Vascular & Cardiology Care

On July 27, 1999, a state-of-the-art Vascular Suite opened. This equipment gives hospital radiologists the ability to capture exceptionally high-resolution, digitally enhanced images of the smallest abnormalities in the human vascular (blood vessel) system. In April of 2000, the first endovascular grafting procedure of an abdominal aortic aneurysm was performed at Good Samaritan. This minimally invasive procedure involves the placement of a patient-customized aortic graft to relieve a life threatening ballooning of the patient’s aorta.

To enhance its growing cardiac care services, Good Samaritan has increased its capability for monitoring cardiac patients at bedside or by telemetry, in addition to its comprehensive facilities in coronary care and special care. In addition, Good Samaritan’s dedicated Cardiac Catheterization Laboratory is specially equipped to evaluate patients with coronary heart disease for appropriate treatment.

In January 2007, Good Samaritan started a Cardiac Rehabilitation Program. This program was created to benefit patients who have, or are recovering from, heart conditions or procedures. The cardiac rehabilitation team provides individualized care to help patients improve their physical, emotional and spiritual well being and make appropriate lifestyle changes.

To accommodate an increase in patient volume while enhancing patient satisfaction, the Division of Cardiology was renovated in 2011.  Patients and their families now have the use of a separate, dedicated waiting room.  Patients are cared for by physicians, nurses and other medical staff—who are among the top in their field—in both the advanced cardiac unit pre-procedure area, which was expanded to 8 beds, and the post-procedure area, now equipped with 16 beds, including 1 in a respiratory isolation room.  Procedures—such as diagnostic and interventional cardiac catheterizations, electrophysiology studies, ablations, and pacemaker and ICD implants—are performed in fully equipped catheterization labs, with a dedicated electrophysiology lab.

The approval from the State Hospital Review and Planning Council to develop an open heart surgery program in conjunction with St. Francis Hospital further extended the cardiac continuum of care at Good Samaritan.  Good Samaritan was the first community hospital in Suffolk County to offer both emergency angioplasty and cardiac rehabilitation.  Like St. Francis, the medical center has achieved the highest level of care and patient safety available, with superior clinical outcomes.  These renovations to the cardiology facilities are an important component in securing the ongoing availability of the finest cardiac services for the residents of southwest Suffolk County.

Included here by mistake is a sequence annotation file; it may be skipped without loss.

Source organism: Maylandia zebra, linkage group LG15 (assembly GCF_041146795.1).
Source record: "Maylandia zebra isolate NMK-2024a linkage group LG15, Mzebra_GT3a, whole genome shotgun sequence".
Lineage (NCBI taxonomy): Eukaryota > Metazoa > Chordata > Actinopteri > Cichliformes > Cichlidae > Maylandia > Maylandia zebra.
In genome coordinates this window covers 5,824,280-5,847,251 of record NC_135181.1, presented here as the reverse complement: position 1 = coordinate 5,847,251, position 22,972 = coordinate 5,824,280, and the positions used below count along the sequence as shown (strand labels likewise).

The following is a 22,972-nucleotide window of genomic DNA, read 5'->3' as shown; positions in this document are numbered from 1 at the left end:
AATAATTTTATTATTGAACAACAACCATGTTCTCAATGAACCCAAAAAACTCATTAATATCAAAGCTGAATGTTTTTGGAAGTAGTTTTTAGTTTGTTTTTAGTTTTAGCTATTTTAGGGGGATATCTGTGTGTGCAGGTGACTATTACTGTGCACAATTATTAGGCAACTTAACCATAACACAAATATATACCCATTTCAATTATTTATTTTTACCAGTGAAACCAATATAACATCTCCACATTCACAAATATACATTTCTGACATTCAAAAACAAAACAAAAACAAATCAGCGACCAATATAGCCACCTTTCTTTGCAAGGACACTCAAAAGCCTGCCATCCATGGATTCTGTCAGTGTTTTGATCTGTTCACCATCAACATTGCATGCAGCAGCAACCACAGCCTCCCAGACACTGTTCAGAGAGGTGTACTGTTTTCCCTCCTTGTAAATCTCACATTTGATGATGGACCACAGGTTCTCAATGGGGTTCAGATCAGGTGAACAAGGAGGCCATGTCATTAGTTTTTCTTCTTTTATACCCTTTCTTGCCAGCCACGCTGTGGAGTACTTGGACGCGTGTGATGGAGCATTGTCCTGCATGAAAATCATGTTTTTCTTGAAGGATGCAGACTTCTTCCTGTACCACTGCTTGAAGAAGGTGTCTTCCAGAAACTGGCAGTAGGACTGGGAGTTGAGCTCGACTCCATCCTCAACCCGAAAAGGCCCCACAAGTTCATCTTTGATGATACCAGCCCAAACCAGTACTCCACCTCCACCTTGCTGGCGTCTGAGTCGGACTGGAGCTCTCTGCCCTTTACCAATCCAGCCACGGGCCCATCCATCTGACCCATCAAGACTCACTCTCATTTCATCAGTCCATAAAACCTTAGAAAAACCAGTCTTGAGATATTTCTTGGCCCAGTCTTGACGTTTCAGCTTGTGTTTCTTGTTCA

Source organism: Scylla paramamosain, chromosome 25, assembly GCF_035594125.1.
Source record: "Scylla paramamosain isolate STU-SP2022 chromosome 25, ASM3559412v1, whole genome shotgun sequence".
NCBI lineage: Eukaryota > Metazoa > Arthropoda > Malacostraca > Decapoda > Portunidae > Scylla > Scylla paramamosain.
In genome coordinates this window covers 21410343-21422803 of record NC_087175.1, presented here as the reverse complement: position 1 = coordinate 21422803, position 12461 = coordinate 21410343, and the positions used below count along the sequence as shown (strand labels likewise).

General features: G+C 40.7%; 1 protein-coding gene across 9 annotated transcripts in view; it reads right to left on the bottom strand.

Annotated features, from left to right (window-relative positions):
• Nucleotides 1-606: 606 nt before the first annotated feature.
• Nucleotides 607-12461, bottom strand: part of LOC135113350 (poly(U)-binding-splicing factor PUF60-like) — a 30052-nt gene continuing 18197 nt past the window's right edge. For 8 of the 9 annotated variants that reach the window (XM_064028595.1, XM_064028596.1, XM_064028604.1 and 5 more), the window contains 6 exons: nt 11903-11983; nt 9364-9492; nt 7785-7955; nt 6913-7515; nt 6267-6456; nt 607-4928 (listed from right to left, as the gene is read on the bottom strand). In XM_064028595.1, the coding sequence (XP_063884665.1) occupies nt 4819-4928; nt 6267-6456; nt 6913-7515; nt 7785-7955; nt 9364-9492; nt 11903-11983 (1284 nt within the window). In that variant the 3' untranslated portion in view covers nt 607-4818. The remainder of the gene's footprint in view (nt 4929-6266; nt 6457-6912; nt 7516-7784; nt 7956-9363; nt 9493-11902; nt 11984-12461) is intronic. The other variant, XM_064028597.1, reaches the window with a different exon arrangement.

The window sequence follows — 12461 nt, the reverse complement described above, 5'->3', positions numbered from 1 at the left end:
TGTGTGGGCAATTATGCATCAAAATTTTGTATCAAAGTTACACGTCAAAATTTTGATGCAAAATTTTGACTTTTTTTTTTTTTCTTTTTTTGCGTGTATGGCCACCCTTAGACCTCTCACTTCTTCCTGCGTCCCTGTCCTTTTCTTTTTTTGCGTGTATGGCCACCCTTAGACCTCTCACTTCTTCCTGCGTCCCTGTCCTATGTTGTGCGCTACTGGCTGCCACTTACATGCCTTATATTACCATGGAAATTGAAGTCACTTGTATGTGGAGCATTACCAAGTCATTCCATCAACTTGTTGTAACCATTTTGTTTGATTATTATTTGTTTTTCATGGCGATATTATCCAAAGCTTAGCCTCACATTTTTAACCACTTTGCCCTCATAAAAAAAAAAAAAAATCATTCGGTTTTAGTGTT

Extending Care Beyond the Walls of GSHMC

Good Samaritan has reached out to the community in numerous ways. In the summer of 1968, Good Samaritan joined forces with Suffolk County in providing comprehensive health services to residents of a medically-underserved community. Today, close to 50,000 patient visits are made each year to the Martin Luther King, Jr., Community Health Center in Wyandanch.

In 1976, Good Samaritan was the first hospital in Suffolk County to provide freestanding dialysis service for patients with chronic kidney disease. Currently, the 25-station Good Samaritan Dialysis Center in Bay Shore operates six days-a-week, and provides a total of 34,500 treatments to more than 300 patients. An additional site opened in Lindenhurst in the summer of 2000 to accommodate the community’s increasing demands.

In February 1980, Good Samaritan acquired the former Sayville Nursing Home for elderly patients who could no longer live home alone. The structure at the corner of Elm and Candee Avenues was totally refurbished as the Good Samaritan Nursing Home with skilled nursing facilities for 100 patient-residents.

In 1984, Good Samaritan began its certified Home Health Care Agency, which provides a wide variety of comprehensive health care services to patients in their own homes. In addition to skilled nursing care, these services include those by physical, occupational and speech therapists, medical social workers and home health aides. Intravenous therapy, medical supplies and equipment, laboratory services and pharmacy supplies are also provided. The Good Samaritan Long-Term Home Health Care Agency accepted its first patient in 1989.

As a member of Catholic Health Services, Good Samaritan Hospital Medical Center will continue providing quality care for patients in the community.